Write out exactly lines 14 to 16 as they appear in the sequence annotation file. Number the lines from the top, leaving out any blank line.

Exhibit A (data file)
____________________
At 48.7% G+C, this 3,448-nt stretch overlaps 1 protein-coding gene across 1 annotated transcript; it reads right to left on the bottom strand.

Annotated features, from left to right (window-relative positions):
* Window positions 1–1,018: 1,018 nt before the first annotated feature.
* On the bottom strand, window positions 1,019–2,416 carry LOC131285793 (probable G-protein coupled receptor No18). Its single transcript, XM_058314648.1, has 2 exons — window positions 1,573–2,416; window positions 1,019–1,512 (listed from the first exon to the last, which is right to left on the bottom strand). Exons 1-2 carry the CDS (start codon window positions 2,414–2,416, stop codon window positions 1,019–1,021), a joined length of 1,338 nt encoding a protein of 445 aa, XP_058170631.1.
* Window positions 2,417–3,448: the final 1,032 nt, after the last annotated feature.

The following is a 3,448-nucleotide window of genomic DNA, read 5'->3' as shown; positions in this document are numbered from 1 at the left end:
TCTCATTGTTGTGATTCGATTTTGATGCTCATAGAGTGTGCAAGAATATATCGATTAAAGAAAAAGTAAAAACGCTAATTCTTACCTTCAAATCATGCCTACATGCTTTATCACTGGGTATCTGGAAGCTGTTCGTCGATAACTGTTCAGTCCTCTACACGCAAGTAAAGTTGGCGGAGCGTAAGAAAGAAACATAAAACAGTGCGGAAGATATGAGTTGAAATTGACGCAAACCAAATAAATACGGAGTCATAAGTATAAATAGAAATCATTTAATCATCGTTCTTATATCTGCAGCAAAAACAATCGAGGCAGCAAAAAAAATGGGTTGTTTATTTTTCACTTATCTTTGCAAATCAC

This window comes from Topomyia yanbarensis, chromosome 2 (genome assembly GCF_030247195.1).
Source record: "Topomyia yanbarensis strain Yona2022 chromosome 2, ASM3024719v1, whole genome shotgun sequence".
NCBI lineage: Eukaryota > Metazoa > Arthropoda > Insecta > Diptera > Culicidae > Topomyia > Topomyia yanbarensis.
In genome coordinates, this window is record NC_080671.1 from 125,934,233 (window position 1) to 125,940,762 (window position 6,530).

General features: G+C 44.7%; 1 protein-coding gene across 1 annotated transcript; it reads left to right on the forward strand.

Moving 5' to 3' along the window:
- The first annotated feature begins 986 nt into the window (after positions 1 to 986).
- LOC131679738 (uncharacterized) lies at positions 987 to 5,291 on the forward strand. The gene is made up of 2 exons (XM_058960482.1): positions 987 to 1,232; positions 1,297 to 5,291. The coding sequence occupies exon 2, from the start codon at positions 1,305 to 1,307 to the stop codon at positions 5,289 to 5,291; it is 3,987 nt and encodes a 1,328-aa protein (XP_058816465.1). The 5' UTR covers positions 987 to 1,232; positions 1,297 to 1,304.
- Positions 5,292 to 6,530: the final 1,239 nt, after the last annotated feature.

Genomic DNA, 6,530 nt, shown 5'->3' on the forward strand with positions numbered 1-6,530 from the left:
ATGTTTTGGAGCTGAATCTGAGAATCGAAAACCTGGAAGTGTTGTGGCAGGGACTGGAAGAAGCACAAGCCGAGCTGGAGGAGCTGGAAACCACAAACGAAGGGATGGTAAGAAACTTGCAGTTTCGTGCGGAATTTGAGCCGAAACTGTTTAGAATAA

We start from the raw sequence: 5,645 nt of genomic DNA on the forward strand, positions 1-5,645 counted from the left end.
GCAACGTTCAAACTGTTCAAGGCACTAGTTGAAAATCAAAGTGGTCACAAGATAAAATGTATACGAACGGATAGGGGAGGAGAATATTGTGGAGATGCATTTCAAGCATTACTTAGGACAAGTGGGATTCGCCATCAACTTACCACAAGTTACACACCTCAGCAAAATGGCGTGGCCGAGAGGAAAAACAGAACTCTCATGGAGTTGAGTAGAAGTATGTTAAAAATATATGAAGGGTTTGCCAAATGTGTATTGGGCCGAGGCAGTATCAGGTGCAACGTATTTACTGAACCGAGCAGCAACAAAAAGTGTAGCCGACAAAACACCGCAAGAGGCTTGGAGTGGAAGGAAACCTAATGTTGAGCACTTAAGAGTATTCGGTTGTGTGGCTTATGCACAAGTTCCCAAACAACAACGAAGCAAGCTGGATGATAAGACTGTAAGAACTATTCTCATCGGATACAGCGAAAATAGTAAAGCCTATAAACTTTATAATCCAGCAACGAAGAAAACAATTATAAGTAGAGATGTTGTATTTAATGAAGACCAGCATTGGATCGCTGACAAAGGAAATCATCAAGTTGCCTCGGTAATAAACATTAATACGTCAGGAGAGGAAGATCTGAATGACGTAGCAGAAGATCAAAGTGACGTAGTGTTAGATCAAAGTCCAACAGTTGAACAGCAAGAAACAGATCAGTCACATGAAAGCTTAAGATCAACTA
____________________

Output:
- The first annotated feature begins 986 nt into the window (after positions 1 to 986).
- LOC131679738 (uncharacterized) lies at positions 987 to 5,291 on the forward strand. The gene is made up of 2 exons (XM_058960482.1): positions 987 to 1,232; positions 1,297 to 5,291. The coding sequence occupies exon 2, from the start codon at positions 1,305 to 1,307 to the stop codon at positions 5,289 to 5,291; it is 3,987 nt and encodes a 1,328-aa protein (XP_058816465.1). The 5' UTR covers positions 987 to 1,232; positions 1,297 to 1,304.
- Positions 5,292 to 6,530: the final 1,239 nt, after the last annotated feature.